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Religious urged to tackle issues, ‘stop judging’

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    The Rev. Jonipher Kupono Kwong, left, will deliver his last sermon at the First Unitarian Church of Hono­­lulu on June 21. He and his husband, Chris Nelson, center, are moving to Cali­for­nia, where they plan to adopt a child. Rabbi Peter Schaktman officiated at their wedding in December 2013.

The Rev. Jonipher Ku­pono Kwong of the First Unitarian Church of Hono­­lulu and his husband were among the first same-sex couples to tie the knot minutes after marriage equality was legalized in Hawaii.

The right to marry Chris Nelson, his partner of 15 years, on Dec. 2, 2013, was a victory for Kwong after years of activism in Hawaii and, before that, Cali­for­nia. Gov. Neil Abercrombie attended the church ceremony, which was also watched by the rest of the country via national media as Hawaii became the 15th state to pass a Marriage Equality Act.

In collaboration with Hawaii United for Marriage — a statewide coalition of congregations, businesses, labor unions and community organizations that worked to pass civil marriage in Hawaii — Kwong encouraged clergy of diverse faiths to support a petition urging the Legislature to pass the law.

He added that having some 100 religious leaders sign on to a document is "no small potatoes."

Kwong is now facing another challenge: the prospect of raising children.

He’s preparing for a move to Long Beach, Calif., where he and Nelson plan to adopt a child next year. "It’s so exciting," he said.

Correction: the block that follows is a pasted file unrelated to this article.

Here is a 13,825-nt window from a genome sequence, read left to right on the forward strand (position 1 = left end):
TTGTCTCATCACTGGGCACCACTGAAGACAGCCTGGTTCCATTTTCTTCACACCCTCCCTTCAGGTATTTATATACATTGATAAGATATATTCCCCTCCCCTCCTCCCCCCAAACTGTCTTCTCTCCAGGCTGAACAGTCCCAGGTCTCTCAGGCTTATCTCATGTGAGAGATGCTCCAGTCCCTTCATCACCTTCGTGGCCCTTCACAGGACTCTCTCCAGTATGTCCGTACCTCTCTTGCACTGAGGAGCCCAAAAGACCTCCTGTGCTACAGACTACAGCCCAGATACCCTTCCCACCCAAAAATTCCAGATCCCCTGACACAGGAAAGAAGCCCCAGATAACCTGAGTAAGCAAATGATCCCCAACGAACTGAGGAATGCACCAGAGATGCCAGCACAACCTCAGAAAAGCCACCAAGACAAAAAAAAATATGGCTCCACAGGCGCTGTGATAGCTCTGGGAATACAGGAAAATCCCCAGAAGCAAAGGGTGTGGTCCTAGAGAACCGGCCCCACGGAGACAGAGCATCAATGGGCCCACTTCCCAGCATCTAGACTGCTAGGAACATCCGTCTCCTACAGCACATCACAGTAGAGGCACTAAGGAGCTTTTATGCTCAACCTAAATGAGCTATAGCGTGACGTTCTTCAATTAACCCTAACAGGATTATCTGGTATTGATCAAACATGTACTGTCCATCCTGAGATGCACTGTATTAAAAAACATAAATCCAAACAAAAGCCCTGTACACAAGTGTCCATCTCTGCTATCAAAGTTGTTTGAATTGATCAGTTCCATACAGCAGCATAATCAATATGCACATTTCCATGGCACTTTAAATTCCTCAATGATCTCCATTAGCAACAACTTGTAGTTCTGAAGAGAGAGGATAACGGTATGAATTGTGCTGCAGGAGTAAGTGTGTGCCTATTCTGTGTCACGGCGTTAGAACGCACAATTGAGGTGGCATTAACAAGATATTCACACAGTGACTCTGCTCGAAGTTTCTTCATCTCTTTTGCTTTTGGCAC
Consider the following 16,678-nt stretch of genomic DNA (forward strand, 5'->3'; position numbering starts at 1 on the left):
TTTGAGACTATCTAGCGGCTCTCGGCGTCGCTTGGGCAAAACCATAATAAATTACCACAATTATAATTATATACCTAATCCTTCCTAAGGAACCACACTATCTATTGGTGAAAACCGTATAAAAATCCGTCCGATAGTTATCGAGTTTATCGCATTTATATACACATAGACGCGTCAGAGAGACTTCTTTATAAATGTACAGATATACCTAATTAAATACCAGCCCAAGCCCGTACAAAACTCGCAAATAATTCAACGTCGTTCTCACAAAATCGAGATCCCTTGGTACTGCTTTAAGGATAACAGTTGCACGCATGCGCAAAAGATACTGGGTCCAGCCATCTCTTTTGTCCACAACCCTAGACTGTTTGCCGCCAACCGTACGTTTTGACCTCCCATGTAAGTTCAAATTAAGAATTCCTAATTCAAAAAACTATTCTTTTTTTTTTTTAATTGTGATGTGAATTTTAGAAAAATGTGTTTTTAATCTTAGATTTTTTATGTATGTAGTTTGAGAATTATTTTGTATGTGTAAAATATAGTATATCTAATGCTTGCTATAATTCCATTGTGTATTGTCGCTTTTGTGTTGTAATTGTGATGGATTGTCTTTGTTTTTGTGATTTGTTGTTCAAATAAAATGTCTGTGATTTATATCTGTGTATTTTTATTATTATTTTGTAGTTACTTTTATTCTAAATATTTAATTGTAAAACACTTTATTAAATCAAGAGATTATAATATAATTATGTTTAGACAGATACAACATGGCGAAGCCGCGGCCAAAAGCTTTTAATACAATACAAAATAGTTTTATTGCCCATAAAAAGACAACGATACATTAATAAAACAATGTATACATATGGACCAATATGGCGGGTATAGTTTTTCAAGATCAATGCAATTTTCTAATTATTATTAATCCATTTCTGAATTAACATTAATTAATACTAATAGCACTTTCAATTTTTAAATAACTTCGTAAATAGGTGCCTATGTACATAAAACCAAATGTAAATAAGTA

Kwong’s last day at First Unitarian will be June 21.

While LGBT (lesbian, gay, bisexual or transgender) people are gaining acceptance in Hawaii’s churches, "we still have a long ways to go," Kwong said.

"There’s still a lot of shame and stigma with being LGBT," particularly among families, he added.

"We all have something we struggle with, and we need help from other people. How to be more compassionate toward each other — that’s what I believe is at the core of every religious teaching."

Faith leaders, Kwong said, "need to come out of their closet more" to deal with the controversial problems and respond to community hardships, even when it causes stress in their own congregation and adversely affects a leader’s job security.

"The safe thing to do would be to talk about chicken dinners, to (tout) the mainstream views, and that would not rock the boat," Kwong said.

"But are we called to do the safe thing or the right thing? Are we called to be prophets or to be status quo keepers? I think that’s a challenge for ministers and religious leaders out there, to keep asking themselves what they’re being called to do and what would make the biggest impact in our world today."

Kwong’s sermon topic for Sunday is "Causing Trouble." He added, "My definition of ministry is to comfort the afflicted and afflict the comfortable."

While transgender equality could be the next high-profile hurdle for social justice advocates, it will not be the last, Kwong said. "There’s always going to be an underdog."

Instead of focusing on subgroups of people, he said, the bigger need is to accept everyone.

"We need to let go of our expectations and stop judging other people," he said.

"The church needs a theological shift. We need to go deep into our basic assumptions and our foundational core value of acceptance and compassion."

LGBT rights "is just one tiny piece of a larger picture about the injustices that are going on in the world today," Kwong said. "And if we could just get this piece right, then we could go very far."

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